This is the most in your face novel you will read this year. Think about all those illusions and delusions of suburbia, the happy families, the neighbourly parties. Think about all those relationships, those fake connections, superficial, cursory, in no way deep or meaningful. Think Desperate Housewives, only grittier. Think Tom Perrotta but rawer, harsher, dirtier.
On Canaan’s Side
by Sebastian Barry
272pp / Viking Adult
On Canaan’s Side takes us once again into the life of one of the Dunnes, a family whose members we have become more than familiar with through the many works of Sebastian Barry, in Annie Dunne, in A Long, Long Way, and in The Steward of Christendom. This time we embark, along with the 89-year-old Lilly Bere, on a 17-day narrative of her life.
This is, at its core, a book of reflections, of memories lost and reclaimed. It may feel familiar at times. It may even seem predictable. Yet another tale of that Irish-American diaspora. But all of that is easily overlooked for very few authors do it this well.
This is a book that is epic in scale but intimate in execution. This is prose with a deep rooted sense of the poetic. Irrespective of whether Barry is referring to Lilly’s inner life: “I wonder if I were to have an X-ray at the hospital, would the machine see my grief? Is it like a rust, a rheum about the heart?” or merely making an observation about life’s little pleasures: “Not the big victories that crush and kill the victor... But the saving grace of a Hollandaise sauce that has escaped all the possibilities of culinary disaster and is being spread like a yellow prayer on a plump cod steak.”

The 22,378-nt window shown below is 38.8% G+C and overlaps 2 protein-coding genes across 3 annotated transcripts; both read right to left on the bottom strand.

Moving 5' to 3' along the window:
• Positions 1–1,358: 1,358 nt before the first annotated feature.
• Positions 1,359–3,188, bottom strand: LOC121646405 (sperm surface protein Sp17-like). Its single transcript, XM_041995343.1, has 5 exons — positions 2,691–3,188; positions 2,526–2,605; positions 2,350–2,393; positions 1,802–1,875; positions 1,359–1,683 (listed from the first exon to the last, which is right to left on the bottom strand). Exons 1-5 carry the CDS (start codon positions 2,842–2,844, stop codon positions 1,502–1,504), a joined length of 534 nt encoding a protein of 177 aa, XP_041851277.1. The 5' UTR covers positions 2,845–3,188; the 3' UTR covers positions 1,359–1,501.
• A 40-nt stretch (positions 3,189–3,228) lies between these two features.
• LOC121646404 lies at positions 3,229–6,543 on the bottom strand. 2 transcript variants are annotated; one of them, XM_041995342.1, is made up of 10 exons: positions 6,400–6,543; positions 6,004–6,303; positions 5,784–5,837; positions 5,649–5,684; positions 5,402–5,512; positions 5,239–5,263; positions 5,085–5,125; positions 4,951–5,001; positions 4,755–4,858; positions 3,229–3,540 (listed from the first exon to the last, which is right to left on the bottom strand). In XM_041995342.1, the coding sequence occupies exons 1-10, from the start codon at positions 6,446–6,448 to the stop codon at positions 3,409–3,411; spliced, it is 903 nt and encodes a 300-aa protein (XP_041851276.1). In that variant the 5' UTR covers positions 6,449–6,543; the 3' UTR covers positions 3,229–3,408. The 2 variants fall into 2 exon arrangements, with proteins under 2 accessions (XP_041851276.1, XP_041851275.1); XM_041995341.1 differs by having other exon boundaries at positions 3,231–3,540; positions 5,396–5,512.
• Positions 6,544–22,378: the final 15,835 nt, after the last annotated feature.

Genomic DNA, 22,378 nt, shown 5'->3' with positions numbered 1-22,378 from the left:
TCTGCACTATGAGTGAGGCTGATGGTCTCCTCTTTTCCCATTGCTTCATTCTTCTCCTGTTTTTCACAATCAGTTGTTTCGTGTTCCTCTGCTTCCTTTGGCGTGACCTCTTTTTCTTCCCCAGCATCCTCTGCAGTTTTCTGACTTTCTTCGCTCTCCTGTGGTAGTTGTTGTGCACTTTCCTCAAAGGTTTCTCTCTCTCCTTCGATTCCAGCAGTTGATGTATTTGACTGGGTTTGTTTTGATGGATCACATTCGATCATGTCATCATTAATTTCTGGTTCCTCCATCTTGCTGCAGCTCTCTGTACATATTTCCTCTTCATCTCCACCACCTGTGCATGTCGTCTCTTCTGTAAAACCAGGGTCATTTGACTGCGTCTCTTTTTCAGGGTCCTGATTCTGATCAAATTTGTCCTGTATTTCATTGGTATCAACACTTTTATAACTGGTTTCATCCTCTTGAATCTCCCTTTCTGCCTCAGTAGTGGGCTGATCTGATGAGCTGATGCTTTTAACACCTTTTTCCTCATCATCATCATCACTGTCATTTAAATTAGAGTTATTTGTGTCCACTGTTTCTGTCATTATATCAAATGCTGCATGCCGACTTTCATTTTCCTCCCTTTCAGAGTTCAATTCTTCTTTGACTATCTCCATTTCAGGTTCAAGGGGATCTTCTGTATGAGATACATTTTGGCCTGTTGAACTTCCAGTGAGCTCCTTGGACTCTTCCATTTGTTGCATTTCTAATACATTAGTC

The Thousand Autumns of Jacob De Zoet
by David Mitchell
496pp /Random House
David Mitchell is one the most versatile novelists working today. His writings span every possible genre, from science fiction to postmodernism, from a Lord of the Flies look at life in rural Black Swan Green to the metaphysical deconstructions to what is real and what is not.
In The Thousand Autumns of Jacob De Zoet, Mitchell once again flexes his fictional muscles by taking us all the way back to Japan at the turn of the 19th Century. The tale takes place on a small quarantined Dutch outpost where Jacob, our young and naive protagonist, is tasked with cleaning up the trading station’s entrenched culture of corruption.
While there, he falls quickly and hopelessly in love with the Japanese midwife Orito Aibagawa. He forsakes his fiancee in the Netherlands. He finds himself lost in a world where the only relationships allowed between foreigners and locals are of the paid variety.
Mitchell successfully creates believable worlds. He conjures up characters that act accordingly, that behave authentically, that speak with a voice that is both veritable and verifiable. Every page is stained and saturated with only the most intricate detail. It is a majestic historical romance but one with an incredibly modern sensibility. It possesses the literary punch of a true master.